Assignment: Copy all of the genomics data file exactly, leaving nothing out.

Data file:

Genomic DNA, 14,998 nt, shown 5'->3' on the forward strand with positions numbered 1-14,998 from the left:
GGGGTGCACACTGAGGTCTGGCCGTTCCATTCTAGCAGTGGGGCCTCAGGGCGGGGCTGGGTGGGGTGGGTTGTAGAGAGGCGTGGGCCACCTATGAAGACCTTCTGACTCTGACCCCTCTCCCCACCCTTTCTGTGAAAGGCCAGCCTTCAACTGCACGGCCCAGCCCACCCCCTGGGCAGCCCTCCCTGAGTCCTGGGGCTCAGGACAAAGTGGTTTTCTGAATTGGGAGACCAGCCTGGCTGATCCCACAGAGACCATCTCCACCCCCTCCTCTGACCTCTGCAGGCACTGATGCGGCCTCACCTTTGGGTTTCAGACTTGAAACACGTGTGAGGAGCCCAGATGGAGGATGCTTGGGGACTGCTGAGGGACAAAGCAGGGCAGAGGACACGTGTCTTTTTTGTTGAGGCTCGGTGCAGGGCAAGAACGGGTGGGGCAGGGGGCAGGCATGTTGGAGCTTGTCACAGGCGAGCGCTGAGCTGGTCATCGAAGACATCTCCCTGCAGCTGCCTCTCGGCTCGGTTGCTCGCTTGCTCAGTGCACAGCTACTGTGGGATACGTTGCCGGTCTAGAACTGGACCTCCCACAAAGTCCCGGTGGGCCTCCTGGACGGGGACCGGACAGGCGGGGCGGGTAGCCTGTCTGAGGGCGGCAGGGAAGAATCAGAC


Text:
Genomic DNA, 14,998 nt, shown 5'->3' on the forward strand with positions numbered 1-14,998 from the left:
GGGGTGCACACTGAGGTCTGGCCGTTCCATTCTAGCAGTGGGGCCTCAGGGCGGGGCTGGGTGGGGTGGGTTGTAGAGAGGCGTGGGCCACCTATGAAGACCTTCTGACTCTGACCCCTCTCCCCACCCTTTCTGTGAAAGGCCAGCCTTCAACTGCACGGCCCAGCCCACCCCCTGGGCAGCCCTCCCTGAGTCCTGGGGCTCAGGACAAAGTGGTTTTCTGAATTGGGAGACCAGCCTGGCTGATCCCACAGAGACCATCTCCACCCCCTCCTCTGACCTCTGCAGGCACTGATGCGGCCTCACCTTTGGGTTTCAGACTTGAAACACGTGTGAGGAGCCCAGATGGAGGATGCTTGGGGACTGCTGAGGGACAAAGCAGGGCAGAGGACACGTGTCTTTTTTGTTGAGGCTCGGTGCAGGGCAAGAACGGGTGGGGCAGGGGGCAGGCATGTTGGAGCTTGTCACAGGCGAGCGCTGAGCTGGTCATCGAAGACATCTCCCTGCAGCTGCCTCTCGGCTCGGTTGCTCGCTTGCTCAGTGCACAGCTACTGTGGGATACGTTGCCGGTCTAGAACTGGACCTCCCACAAAGTCCCGGTGGGCCTCCTGGACGGGGACCGGACAGGCGGGGCGGGTAGCCTGTCTGAGGGCGGCAGGGAAGAATCAGAC